A person with no children shouldn’t give advice to parents, but she’s entitled to make a few observations.
Your children see the world of work through your eyes. They see you come home from work happy and excited or so miserable you don’t want to talk about it.
They may see the long hours, dedication and worry of a business owner. They hear about the trouble caused by that dolt of a client. They hear about co-workers who help and those who hinder.
They see the effort it takes to stick with a job and the pride you take from a difficult achievement.
By the time they are teenagers, most kids will have heard what their parents have to say about work and career options and seen what their parents do. And they will adopt some or all of their parents’ ethics and attitudes about work. No long discussion is needed; it has been part of everyday life.
It would be wonderful if we didn’t expect a 17-year-old to be able to tell us what he planned to do with his life. At that age he may have ideas, but he has little real knowledge or experience, maybe a summer job or two. His parents’ work experiences will be a big influence in what he decides to do, and if he is lucky his parents will encourage him to take the time to explore and discover his own path.
But if he is unlucky, his parents have saved him the effort needed to set his own course.
They have decided where he will attend college, what classes he will take and what his career will be.
They may have friends who will provide him with a good internship or summer job.
And they are making the right connections to ensure he has a job waiting when he graduates if he isn’t going to join the family business.
That young man can sit back and float down the river of life; so long as he is happy with the direction the current is taking him everything will be fine.
But what happens if he isn’t happy with the decisions that have been made for him?
After spending many years talking with employees who could barely tolerate their jobs I have an idea about what happens when a dutiful son or daughter follows his or her parents’ advice out of a sense of obligation.
Years ago, a young woman working for me was taking longer and longer to get much of anything done. I asked what she thought the problem was.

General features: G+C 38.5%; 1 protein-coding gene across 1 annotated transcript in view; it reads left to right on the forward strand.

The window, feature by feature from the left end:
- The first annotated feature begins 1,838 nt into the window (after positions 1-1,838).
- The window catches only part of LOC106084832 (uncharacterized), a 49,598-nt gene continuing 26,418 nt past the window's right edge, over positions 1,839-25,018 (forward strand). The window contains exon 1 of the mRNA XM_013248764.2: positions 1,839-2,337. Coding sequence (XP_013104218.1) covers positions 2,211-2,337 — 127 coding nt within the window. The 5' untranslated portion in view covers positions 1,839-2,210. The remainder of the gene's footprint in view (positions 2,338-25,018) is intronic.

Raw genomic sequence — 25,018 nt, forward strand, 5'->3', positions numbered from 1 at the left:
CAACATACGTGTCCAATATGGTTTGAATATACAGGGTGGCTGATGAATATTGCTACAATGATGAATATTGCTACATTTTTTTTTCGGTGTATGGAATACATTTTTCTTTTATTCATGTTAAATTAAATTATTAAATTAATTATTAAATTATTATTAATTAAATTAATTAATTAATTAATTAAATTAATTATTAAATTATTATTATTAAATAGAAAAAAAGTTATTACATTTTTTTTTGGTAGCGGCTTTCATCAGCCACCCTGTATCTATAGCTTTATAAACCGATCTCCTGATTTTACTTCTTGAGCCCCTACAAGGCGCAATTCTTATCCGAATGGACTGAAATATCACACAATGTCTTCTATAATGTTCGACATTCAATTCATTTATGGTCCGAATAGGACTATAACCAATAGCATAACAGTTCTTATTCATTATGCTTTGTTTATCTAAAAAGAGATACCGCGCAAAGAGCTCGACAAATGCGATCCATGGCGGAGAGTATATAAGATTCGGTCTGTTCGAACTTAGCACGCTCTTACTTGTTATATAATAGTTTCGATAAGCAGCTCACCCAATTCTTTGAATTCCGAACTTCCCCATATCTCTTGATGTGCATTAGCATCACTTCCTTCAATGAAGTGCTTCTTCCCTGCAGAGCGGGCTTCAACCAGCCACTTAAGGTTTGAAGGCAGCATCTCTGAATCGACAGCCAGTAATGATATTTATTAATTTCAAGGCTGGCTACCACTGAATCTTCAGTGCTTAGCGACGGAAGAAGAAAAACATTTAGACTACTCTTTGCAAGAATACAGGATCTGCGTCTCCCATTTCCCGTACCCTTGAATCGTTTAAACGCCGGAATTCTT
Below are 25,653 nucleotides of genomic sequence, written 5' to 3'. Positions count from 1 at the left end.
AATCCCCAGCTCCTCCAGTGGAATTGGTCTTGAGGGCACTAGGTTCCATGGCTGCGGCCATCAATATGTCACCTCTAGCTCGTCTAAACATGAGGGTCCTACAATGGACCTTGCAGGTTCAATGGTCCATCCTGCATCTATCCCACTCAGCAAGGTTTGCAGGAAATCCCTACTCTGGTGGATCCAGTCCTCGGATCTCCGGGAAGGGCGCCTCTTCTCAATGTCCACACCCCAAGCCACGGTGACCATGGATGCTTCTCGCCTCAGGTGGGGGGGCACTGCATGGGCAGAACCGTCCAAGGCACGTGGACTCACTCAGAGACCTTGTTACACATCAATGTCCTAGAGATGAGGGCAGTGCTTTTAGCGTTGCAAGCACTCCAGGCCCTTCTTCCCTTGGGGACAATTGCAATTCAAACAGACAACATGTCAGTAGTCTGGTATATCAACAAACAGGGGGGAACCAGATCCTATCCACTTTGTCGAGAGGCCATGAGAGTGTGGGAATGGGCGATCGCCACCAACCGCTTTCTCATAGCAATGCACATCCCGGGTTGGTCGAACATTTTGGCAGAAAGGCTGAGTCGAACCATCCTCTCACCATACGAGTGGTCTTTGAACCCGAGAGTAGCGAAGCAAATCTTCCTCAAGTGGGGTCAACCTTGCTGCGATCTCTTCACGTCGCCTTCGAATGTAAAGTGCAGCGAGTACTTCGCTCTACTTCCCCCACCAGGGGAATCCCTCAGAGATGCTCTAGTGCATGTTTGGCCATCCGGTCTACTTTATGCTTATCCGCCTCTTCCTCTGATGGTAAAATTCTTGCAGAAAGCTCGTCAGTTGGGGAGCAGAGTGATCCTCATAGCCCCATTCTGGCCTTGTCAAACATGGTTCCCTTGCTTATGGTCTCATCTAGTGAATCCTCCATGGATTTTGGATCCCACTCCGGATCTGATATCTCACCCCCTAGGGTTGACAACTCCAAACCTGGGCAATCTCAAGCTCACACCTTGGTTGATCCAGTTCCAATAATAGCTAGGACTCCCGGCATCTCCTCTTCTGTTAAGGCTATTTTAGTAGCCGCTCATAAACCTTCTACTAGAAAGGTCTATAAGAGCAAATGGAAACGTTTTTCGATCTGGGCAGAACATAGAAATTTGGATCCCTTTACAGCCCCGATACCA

“I would do this work better if I didn’t despise it,” she said. I added that to my file of favorite quotes.
Her father wanted her to follow in his footsteps. She attended his alma mater and took the classes he recommended. He had the connections that got her a job with my employer.
When she decided to change jobs and find something she would enjoy doing, I spent a little time helping her investigate other options. During that time she was glowing with happiness at the thought her misery would soon be over. She still loved her father; she just wanted to live her own life.
A few years later I watched a young man work diligently all day in a cubicle outside my office. He never smiled and he didn’t join in when my team was having a good laugh. I had to ask him why he was so quiet — was he that engrossed by the work?
He looked at me and told me that he hated the work. But his parents, both high school teachers, had sacrificed plenty and were so proud of his achievements. He had graduated from a big name school and now he had a job that paid more than either of his parents earned.
I asked him what he would like to do. He told me he wanted to be a teacher like his parents. But his parents told him that they wanted more for him and he didn’t want to disappoint.
When I began teaching intro to business for college freshman and sophomores I made every student research career options and write a report.
I have kept many of those reports — some hilarious, others are heartbreaking. What I love about those papers is summed up by one student: “I learned a lot about being a healthcare administrator but mostly I learned about myself.”
Virginia Detweiler of Walla Walla provides human resource services and management training to businesses in southeastern Washington with her consulting firm HR Partner on Call. Her columns are written as a service to employers and employees and rely on reader questions and comments for topical material. Contact her by email at firstname.lastname@example.org or phone at 509-529-1910. Because of job and employer sensitivities, care is taken to protect identities.